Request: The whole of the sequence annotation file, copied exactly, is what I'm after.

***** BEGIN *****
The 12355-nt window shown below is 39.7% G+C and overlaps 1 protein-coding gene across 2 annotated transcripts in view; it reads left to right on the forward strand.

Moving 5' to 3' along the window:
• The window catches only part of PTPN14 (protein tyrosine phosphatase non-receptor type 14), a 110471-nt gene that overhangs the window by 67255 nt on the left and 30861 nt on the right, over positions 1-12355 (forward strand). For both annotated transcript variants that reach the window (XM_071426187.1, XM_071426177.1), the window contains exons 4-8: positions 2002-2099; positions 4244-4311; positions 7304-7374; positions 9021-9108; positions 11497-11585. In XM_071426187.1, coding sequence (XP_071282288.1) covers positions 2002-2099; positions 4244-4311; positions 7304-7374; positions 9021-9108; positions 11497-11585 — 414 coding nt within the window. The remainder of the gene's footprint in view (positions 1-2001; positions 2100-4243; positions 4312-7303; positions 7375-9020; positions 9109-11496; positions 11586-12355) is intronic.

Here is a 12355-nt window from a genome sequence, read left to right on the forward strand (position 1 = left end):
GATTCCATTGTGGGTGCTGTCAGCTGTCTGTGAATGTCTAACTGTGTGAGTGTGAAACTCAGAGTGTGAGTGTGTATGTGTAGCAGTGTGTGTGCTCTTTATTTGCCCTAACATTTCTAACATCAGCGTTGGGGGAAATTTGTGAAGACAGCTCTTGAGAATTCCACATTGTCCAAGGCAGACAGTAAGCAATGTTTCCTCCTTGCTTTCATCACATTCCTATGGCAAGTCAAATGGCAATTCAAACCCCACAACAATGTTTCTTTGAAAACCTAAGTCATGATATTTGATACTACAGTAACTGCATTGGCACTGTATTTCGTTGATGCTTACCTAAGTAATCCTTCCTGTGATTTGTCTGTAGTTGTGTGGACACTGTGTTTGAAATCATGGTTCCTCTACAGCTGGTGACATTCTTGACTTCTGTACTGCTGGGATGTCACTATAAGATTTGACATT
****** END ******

The 12355-nt window shown below is 39.7% G+C and overlaps 1 protein-coding gene across 2 annotated transcripts in view; it reads left to right on the forward strand.

Moving 5' to 3' along the window:
• The window catches only part of PTPN14 (protein tyrosine phosphatase non-receptor type 14), a 110471-nt gene that overhangs the window by 67255 nt on the left and 30861 nt on the right, over positions 1-12355 (forward strand). For both annotated transcript variants that reach the window (XM_071426187.1, XM_071426177.1), the window contains exons 4-8: positions 2002-2099; positions 4244-4311; positions 7304-7374; positions 9021-9108; positions 11497-11585. In XM_071426187.1, coding sequence (XP_071282288.1) covers positions 2002-2099; positions 4244-4311; positions 7304-7374; positions 9021-9108; positions 11497-11585 — 414 coding nt within the window. The remainder of the gene's footprint in view (positions 1-2001; positions 2100-4243; positions 4312-7303; positions 7375-9020; positions 9109-11496; positions 11586-12355) is intronic.

Here is a 12355-nt window from a genome sequence, read left to right on the forward strand (position 1 = left end):
GATTCCATTGTGGGTGCTGTCAGCTGTCTGTGAATGTCTAACTGTGTGAGTGTGAAACTCAGAGTGTGAGTGTGTATGTGTAGCAGTGTGTGTGCTCTTTATTTGCCCTAACATTTCTAACATCAGCGTTGGGGGAAATTTGTGAAGACAGCTCTTGAGAATTCCACATTGTCCAAGGCAGACAGTAAGCAATGTTTCCTCCTTGCTTTCATCACATTCCTATGGCAAGTCAAATGGCAATTCAAACCCCACAACAATGTTTCTTTGAAAACCTAAGTCATGATATTTGATACTACAGTAACTGCATTGGCACTGTATTTCGTTGATGCTTACCTAAGTAATCCTTCCTGTGATTTGTCTGTAGTTGTGTGGACACTGTGTTTGAAATCATGGTTCCTCTACAGCTGGTGACATTCTTGACTTCTGTACTGCTGGGATGTCACTATAAGATTTGACATT